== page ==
University of Tasmania

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Factors affecting the binding of clay fillers in paper produced from high pulp yields

posted on 2023-05-26, 17:51 authored by Kuys, Kelvin
The properties of paper can be improved greatly by incorporating clay fillers into the paper sheet or applying a clay coating on the paper surface. Filled paper has considerable advantages over unfilled paper including better optical and printing properties. Fundamental studies on aqueous systems containing fibres, fillers and retention aids have been carried out in order to develop a better understanding of the way in which clay fillers are incorporated into the paper sheet. This study has concentrated on the binding of clay to high yield pulp fibres produced from Eucalyptus species and Pinus radiata using cationic retention aids. Scanning electron microscopy shows that the kaolin particles tend to coat the pulp fibres rather than forming aggregates. The surface coverage of kaolin on the fibres can be correlated with the pH of the pulp suspension and is also dependant on ionic strength. Differences in surface area of pulps caused by fibrillation also affect the binding of clay fillers to high yield pulps. FTIR microscopy and FTIR-ATR spectroscopy have been used to look at different fibre types and their admixtures with kaolin. The FTIR studies have shown the presence of kaolin in filled paper from its characteristic peaks. The binding of the retention aid on model surfaces for high yield pulps has also been studied by in situ FUR- ATR spectroscopy. The surface charge of the pulps is important in determining the conditions when deposition of filler particles on the pulp fibres occurs. The surface charge as a function of pH and ionic strength of both bleached and unbleached mechanical and chemical pulps produced from Eucalyptus species and P. radiata have been determined using potentiometric titration. The effects of the retention of lignin and hetnicellulose during high yield pulping were evaluated by comparison of the surface properties of the high yield pulps with those of bleached and unbleached eucalypt and P. radiata lcraft pulps. High yield pulps are commonly bleached by oxidative lignin-retaining bleaching methods. The effect of these bleaching procedures on the surface chemistry of these pulps was studied by surface titration, determination of total acid group content and ultraviolet-visible and FTIR spectroscopy. The high yield eucalypt pulps have higher surface charges and acid group contents than the high yield P. radiata pulps. The surface charge and acid group contents of both high yield pulp types increase on peroxide bleaching. The unbleached eucalypt and P. radiata high yield pulps have considerably higher surface charges and higher acid group contents than the corresponding 'craft pulps. The surface charges of the high yield pulps increase on peroxide bleaching while the surface charges of the kraft pulps decrease on chlorine/chlorine dioxide bleaching. The differences in behaviour between the different pulp types can be explained by the different lignin and hemicellulose contents and differences in the structure of the lignin and hemicellulose components. Oxidative reactions on peroxide bleaching lead to the increased acid group content and increased surface charge. The adsorption of cationic retention aids on the pulps can be correlated with their surface charge.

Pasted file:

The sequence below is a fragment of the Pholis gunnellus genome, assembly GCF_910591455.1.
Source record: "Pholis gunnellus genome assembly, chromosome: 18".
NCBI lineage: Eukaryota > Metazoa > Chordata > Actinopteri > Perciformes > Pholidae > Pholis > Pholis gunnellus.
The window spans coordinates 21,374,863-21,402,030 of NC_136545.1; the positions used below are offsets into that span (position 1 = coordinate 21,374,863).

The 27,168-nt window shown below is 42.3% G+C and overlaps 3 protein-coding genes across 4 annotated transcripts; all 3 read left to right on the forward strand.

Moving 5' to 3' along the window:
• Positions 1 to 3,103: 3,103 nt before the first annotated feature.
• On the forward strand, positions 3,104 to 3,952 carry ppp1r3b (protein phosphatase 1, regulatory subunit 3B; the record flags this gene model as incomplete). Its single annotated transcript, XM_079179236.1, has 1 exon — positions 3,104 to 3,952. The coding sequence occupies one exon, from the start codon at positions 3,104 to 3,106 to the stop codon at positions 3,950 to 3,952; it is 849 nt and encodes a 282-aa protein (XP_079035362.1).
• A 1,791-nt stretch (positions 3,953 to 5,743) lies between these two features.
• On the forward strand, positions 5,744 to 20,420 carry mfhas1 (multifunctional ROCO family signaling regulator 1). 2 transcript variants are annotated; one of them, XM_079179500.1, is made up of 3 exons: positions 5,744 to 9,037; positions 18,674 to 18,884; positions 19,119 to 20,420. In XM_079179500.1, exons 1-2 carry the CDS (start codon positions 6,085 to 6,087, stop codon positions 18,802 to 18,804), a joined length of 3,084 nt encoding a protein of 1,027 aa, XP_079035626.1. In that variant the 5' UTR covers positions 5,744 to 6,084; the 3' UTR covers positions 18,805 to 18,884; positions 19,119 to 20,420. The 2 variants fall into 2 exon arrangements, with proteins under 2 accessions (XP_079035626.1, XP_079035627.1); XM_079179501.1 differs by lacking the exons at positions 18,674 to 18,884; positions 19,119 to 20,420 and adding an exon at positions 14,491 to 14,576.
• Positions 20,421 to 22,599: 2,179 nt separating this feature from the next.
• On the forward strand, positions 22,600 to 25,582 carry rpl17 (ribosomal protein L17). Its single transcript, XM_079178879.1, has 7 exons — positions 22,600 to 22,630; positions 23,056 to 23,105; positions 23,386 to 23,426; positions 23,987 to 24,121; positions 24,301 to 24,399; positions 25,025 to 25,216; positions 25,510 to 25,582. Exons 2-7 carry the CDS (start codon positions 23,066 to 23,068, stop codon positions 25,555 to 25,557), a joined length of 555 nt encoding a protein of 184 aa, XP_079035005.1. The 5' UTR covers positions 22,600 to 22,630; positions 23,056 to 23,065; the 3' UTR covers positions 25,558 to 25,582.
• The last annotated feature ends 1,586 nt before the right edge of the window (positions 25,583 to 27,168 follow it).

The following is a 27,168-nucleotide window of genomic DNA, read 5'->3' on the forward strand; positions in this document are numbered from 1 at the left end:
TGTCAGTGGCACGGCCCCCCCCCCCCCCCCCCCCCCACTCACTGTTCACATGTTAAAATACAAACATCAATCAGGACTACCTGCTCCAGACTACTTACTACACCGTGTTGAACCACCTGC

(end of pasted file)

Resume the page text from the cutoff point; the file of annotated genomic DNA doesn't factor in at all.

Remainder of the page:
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Thesis (Ph.D.)--University of Tasmania, 1998. Includes bibliographical references

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